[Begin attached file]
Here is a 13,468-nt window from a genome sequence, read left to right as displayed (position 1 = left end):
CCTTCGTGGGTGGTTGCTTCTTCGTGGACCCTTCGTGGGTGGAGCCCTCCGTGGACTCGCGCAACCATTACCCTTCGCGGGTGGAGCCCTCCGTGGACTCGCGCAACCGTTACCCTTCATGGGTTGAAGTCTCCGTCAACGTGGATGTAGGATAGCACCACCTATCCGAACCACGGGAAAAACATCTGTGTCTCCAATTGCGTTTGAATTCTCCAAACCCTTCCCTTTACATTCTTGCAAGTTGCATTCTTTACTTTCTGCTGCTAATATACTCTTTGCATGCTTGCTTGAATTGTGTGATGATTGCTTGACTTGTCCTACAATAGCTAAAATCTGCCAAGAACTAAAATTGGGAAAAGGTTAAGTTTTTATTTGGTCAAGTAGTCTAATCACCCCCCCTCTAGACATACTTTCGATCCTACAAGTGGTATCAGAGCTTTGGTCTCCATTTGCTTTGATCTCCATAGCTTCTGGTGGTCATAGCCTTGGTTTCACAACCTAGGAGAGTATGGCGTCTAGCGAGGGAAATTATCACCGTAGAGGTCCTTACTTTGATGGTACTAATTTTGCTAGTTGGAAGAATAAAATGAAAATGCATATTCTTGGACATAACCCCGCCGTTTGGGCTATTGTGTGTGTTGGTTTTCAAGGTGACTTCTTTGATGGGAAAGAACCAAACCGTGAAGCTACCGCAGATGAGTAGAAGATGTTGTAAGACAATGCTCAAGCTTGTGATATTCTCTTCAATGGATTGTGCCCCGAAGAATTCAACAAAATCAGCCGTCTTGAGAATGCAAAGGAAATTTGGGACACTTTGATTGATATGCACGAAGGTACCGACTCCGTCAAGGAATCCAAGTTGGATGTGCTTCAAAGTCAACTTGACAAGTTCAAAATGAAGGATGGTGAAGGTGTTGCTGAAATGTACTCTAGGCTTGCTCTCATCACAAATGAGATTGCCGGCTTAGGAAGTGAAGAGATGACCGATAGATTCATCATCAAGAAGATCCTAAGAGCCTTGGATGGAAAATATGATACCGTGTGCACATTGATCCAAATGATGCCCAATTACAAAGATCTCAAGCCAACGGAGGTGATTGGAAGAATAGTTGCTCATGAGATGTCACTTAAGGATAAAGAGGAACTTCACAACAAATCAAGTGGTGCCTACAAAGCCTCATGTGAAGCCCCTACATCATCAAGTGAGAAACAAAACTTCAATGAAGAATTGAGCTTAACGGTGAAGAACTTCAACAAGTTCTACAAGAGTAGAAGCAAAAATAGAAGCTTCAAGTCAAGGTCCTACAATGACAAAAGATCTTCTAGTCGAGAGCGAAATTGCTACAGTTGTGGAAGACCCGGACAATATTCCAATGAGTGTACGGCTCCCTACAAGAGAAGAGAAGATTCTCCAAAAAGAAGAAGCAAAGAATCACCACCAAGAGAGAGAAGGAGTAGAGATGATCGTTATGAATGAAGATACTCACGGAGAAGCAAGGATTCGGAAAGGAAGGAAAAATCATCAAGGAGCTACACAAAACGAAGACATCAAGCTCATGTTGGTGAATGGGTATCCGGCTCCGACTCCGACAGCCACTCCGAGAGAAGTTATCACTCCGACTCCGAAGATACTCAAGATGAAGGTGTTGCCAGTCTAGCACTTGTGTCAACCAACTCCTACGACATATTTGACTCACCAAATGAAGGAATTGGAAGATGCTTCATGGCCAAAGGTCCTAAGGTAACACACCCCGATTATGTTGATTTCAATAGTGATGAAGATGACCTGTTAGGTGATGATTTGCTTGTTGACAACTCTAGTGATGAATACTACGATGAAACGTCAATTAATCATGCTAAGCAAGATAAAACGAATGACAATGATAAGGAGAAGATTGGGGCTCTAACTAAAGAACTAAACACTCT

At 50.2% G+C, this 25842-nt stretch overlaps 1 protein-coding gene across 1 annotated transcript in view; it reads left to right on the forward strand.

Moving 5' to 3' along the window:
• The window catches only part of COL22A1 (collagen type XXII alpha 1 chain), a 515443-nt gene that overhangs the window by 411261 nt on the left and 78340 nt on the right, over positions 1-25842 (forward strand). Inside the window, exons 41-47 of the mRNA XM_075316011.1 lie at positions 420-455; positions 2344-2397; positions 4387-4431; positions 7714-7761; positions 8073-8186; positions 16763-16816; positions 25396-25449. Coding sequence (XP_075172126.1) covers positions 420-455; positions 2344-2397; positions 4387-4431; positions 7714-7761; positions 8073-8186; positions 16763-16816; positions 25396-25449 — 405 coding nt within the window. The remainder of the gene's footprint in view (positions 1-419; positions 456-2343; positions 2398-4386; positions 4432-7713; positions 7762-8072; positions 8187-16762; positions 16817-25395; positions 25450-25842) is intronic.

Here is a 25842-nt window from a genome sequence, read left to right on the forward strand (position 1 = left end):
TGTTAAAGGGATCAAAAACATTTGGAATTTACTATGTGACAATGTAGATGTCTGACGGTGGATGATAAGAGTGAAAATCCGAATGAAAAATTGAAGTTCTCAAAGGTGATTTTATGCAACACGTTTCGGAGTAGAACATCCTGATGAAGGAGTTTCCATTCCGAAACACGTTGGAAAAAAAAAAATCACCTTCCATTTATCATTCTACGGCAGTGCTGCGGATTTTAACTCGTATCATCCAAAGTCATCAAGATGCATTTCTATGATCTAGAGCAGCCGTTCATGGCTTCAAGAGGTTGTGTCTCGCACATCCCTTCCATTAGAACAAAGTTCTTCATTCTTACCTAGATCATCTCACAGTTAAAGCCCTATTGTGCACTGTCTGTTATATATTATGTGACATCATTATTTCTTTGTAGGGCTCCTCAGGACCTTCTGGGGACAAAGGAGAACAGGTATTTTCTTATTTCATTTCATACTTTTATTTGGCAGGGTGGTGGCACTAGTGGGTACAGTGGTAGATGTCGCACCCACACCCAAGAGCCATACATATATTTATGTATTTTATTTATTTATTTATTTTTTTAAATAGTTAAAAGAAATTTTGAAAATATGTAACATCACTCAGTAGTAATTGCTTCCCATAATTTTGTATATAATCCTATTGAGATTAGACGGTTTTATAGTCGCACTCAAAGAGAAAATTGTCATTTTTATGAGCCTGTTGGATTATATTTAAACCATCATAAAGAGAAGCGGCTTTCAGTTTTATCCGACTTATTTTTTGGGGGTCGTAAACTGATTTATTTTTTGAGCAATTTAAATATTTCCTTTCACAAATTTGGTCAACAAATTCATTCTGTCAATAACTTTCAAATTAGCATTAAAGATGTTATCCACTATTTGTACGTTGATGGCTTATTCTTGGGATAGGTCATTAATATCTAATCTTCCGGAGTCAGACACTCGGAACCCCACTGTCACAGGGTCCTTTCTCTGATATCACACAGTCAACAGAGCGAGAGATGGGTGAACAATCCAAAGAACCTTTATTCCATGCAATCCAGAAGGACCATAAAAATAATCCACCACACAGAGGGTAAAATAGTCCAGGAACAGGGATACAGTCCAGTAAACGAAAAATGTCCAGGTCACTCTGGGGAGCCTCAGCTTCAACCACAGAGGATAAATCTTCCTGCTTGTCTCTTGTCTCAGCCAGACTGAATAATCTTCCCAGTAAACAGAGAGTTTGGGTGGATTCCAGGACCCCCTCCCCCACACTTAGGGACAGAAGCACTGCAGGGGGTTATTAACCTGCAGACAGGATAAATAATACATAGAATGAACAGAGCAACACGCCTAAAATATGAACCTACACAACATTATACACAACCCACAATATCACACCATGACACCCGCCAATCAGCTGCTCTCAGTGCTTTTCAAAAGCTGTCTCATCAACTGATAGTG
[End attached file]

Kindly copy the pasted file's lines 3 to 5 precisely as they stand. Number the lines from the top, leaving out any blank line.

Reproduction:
At 50.2% G+C, this 25842-nt stretch overlaps 1 protein-coding gene across 1 annotated transcript in view; it reads left to right on the forward strand.

Moving 5' to 3' along the window:
• The window catches only part of COL22A1 (collagen type XXII alpha 1 chain), a 515443-nt gene that overhangs the window by 411261 nt on the left and 78340 nt on the right, over positions 1-25842 (forward strand). Inside the window, exons 41-47 of the mRNA XM_075316011.1 lie at positions 420-455; positions 2344-2397; positions 4387-4431; positions 7714-7761; positions 8073-8186; positions 16763-16816; positions 25396-25449. Coding sequence (XP_075172126.1) covers positions 420-455; positions 2344-2397; positions 4387-4431; positions 7714-7761; positions 8073-8186; positions 16763-16816; positions 25396-25449 — 405 coding nt within the window. The remainder of the gene's footprint in view (positions 1-419; positions 456-2343; positions 2398-4386; positions 4432-7713; positions 7762-8072; positions 8187-16762; positions 16817-25395; positions 25450-25842) is intronic.